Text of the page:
August 21, 2016
Tech Time No. 007: Voltage-Controlled Cassette Deck...
by Chris Randall
Like the subject line says... I was curious as to how the Onde Magnétique OM-1 worked. Originally, I thought that these super cheap little decks might be powered directly from the sequencer. I went out and hit a few thrift stores and bought several and gave that a try, with success rates that varied between "not at all" and "fuckin' nope." (I believe I briefly referenced this failure in one of the other Tech Time videos.) So I just set that aside with a shrug and moved on to other things.
However, last night I was looking at the OM-1 video again, and I was like "oh. Duh. He's just throwing 0-5V at the speed pot." So I busted out the video camera and soldered a jack right to the pot, and sure as shit, works like a charm, as the video above shows.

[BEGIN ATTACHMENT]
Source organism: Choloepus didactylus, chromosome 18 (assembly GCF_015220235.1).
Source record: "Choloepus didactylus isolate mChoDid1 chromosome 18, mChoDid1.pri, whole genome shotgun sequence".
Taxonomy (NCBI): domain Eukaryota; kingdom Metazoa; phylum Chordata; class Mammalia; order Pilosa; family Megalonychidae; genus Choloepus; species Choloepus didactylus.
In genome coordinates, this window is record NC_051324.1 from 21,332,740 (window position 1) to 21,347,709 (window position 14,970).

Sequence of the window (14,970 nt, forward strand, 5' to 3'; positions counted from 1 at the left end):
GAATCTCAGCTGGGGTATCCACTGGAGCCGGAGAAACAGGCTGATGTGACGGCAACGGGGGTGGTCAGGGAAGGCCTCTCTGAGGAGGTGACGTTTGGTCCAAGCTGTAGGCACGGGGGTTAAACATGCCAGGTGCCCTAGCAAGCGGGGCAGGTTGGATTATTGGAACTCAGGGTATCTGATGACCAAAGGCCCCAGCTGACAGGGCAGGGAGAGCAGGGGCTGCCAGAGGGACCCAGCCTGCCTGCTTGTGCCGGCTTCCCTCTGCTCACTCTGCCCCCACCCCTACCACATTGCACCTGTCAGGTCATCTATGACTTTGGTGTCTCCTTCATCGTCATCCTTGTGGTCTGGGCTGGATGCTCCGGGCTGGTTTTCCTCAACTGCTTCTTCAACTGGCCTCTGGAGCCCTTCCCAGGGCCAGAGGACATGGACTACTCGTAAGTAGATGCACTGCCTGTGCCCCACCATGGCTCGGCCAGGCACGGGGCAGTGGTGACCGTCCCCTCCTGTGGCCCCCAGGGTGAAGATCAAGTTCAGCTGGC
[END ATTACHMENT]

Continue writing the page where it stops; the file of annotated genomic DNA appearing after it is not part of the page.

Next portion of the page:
Something I didn't mention in the video: this isn't 1V/Oct. It's more like 5V/Oct. Sequencer 1 actually shows the voltage value you're shitting out the CV outputs in linear mode, so I was able to just put a tuner on the ass end, and scroll the voltage values until it was tuned to 12TET. I got 14 semitones total out of it, which is plenty for demonstration purposes. But if you're going to attempt this, you'll need a sequencer that can output linear values in addition to 1V/Oct. Sequencer 1 is, of course, perfect for this sort of foolishness. I'm sure there are others that will work fine, but I don't feel like talking about them.
When it comes to the cassette itself, take the lowest note you want to play, and record a note a semitone below that (so you have some wiggle room) on your cassette, and you'll end up with a full octave above that note.
You can clearly hear the portamento in the note programming later in the video. This is a result of the time it takes the motor to move to the new speed. This is an electromechanical process, so it's not instantaneous. Something with inertia needs to be accelerated or decelerated, and this takes time. Hence, fixed portamento.